Start-ups don’t know anything about strategic planning processes, but as a quarter of a billion dollar company we have to have one. That’s a deficit in my own skill set so I knew I had to go get somebody that had seen that at a bigger company and that starts to become real critical at scale.
Jason: Let’s flip that around. You have to hire the SAP, Oracle, Salesforce people. You have no choice. No one else operates at that scale. Now that you’ve been through this, and I mean usually there’s always steps.
What’s the earliest I could bring in that person? Assume I’m well-capitalized, I can hire a few extra people. What’s the earliest that those people can be successful?
There’s in some sense a sense of creating what, in a small company, feels like bureaucracy, feels like molasses, sand. Things that slow you down, but at the next phase, when you’re thinking about something or you’re doing whatever, you have something else.
If you get at somebody who’s so immersed in those bigger things they will start to introduce systems and processes that slow an organization down. It’s very insidious. A lot of people start boxing them out, seeing them as an odd person out, I think. I in fact, got to do that.
I did that to myself at Marketo. We don’t need to do names and history, but I had somebody that was just too big and they didn’t make it…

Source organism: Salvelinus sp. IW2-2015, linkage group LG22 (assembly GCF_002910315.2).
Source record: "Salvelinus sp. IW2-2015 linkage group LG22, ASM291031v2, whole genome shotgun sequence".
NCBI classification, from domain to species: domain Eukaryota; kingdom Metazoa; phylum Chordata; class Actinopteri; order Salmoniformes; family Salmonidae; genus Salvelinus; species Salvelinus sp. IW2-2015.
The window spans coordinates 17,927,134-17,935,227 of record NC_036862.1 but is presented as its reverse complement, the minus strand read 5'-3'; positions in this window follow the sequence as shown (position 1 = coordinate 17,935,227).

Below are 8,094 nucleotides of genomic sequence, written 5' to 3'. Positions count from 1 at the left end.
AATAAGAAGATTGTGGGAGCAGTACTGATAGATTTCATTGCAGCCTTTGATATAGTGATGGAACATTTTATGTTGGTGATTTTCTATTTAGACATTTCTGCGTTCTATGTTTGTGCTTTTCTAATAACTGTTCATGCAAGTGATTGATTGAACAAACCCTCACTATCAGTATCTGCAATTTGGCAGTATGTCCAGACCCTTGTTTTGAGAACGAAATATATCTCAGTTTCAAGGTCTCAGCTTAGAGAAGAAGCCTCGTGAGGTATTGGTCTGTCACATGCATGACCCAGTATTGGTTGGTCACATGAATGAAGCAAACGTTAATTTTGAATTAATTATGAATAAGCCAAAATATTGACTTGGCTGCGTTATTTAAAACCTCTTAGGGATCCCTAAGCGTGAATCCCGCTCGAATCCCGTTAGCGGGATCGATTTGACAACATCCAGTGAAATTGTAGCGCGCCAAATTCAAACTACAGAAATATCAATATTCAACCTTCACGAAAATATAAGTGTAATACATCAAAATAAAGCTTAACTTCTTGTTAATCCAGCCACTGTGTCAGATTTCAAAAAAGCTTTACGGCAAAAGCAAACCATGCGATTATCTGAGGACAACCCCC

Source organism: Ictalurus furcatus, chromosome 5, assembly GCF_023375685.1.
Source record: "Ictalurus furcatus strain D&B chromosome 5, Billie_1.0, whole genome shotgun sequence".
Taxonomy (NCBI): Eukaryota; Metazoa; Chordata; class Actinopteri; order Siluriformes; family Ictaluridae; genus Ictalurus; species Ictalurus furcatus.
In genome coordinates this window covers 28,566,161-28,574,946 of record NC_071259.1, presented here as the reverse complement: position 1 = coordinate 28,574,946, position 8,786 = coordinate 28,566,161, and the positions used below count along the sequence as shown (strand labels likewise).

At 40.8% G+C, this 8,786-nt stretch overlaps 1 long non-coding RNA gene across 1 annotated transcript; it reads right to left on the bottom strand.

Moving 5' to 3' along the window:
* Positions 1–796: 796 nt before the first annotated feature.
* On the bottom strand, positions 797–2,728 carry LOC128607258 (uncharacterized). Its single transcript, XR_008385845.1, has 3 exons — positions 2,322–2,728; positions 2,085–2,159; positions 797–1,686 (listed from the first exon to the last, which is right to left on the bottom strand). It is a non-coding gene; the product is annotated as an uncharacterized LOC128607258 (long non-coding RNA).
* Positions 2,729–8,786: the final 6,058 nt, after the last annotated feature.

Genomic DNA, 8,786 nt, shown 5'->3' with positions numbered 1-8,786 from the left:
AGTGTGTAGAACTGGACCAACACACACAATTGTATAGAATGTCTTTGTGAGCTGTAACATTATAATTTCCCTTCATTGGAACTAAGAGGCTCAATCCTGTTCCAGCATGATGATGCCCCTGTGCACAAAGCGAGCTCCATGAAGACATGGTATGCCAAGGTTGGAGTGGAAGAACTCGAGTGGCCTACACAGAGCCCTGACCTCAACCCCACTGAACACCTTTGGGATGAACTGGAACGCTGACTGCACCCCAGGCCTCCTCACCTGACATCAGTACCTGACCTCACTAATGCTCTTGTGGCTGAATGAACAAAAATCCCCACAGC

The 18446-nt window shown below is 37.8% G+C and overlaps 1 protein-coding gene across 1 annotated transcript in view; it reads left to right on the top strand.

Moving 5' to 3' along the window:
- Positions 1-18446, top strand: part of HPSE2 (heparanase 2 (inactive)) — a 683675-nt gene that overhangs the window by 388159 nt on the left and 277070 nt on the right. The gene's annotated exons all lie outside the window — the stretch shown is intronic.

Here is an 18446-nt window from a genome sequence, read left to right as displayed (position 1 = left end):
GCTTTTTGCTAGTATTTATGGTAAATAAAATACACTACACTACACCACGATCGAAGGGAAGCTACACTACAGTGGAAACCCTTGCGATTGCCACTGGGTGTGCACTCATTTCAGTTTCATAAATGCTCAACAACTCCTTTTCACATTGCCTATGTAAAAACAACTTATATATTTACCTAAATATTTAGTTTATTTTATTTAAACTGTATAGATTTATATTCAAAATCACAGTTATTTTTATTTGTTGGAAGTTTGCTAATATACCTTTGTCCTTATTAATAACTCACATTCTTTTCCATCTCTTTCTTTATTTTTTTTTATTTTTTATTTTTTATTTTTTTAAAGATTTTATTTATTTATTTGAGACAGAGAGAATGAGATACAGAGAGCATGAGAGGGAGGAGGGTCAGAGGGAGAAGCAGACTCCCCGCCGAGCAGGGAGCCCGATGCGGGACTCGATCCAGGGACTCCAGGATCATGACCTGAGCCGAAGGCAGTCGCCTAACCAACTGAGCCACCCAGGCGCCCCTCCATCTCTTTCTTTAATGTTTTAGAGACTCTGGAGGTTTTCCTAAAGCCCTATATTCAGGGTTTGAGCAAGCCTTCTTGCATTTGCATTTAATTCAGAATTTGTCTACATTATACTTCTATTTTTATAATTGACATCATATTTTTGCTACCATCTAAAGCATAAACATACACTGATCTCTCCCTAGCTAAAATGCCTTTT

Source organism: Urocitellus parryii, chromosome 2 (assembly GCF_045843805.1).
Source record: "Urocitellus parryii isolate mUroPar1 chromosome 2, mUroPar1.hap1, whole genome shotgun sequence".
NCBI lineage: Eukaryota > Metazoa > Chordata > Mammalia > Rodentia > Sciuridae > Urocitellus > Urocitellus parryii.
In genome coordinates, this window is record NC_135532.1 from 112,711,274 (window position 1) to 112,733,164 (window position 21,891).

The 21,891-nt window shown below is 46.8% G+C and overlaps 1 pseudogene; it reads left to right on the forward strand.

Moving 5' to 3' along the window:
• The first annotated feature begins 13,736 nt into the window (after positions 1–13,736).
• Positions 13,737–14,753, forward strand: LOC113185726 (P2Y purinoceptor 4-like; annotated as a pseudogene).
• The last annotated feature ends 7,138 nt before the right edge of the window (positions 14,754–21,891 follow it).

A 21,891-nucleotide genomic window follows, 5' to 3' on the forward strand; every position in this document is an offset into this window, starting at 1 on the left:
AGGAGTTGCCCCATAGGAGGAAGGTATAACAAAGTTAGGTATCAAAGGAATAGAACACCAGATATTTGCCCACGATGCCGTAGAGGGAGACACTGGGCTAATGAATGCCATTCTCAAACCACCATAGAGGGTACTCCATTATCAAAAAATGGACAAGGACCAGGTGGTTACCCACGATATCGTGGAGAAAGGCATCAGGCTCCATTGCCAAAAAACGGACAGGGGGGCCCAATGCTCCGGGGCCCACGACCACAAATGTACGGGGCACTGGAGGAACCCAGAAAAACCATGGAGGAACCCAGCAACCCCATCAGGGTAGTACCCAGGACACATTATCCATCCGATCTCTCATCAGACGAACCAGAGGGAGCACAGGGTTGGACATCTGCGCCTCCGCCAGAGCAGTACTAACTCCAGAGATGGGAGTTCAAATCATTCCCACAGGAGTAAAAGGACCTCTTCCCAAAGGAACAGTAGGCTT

Jason: So you made the mistake that many of us make ourselves, right? How early was that hire by headcount?
Phil: That was about 30 million.
Jason: 30 million. That’s interesting. You found that was too early to hire Ms. SAP?
Phil: It was too early and what we ended up with was just a whole bunch of what felt like big company stuff all of a sudden appearing, where we were still very entrepreneurial and could move on a dime. The whole organization rejected it…
Jason: Rejected or did the organization rejected it but you were OK with it?
Phil: I watched the organization reject…for me it was liberating because I could all of a sudden stop. I could see myself be able to start to do a new set of things and stop doing a new set of things that I was probably still grooving on it.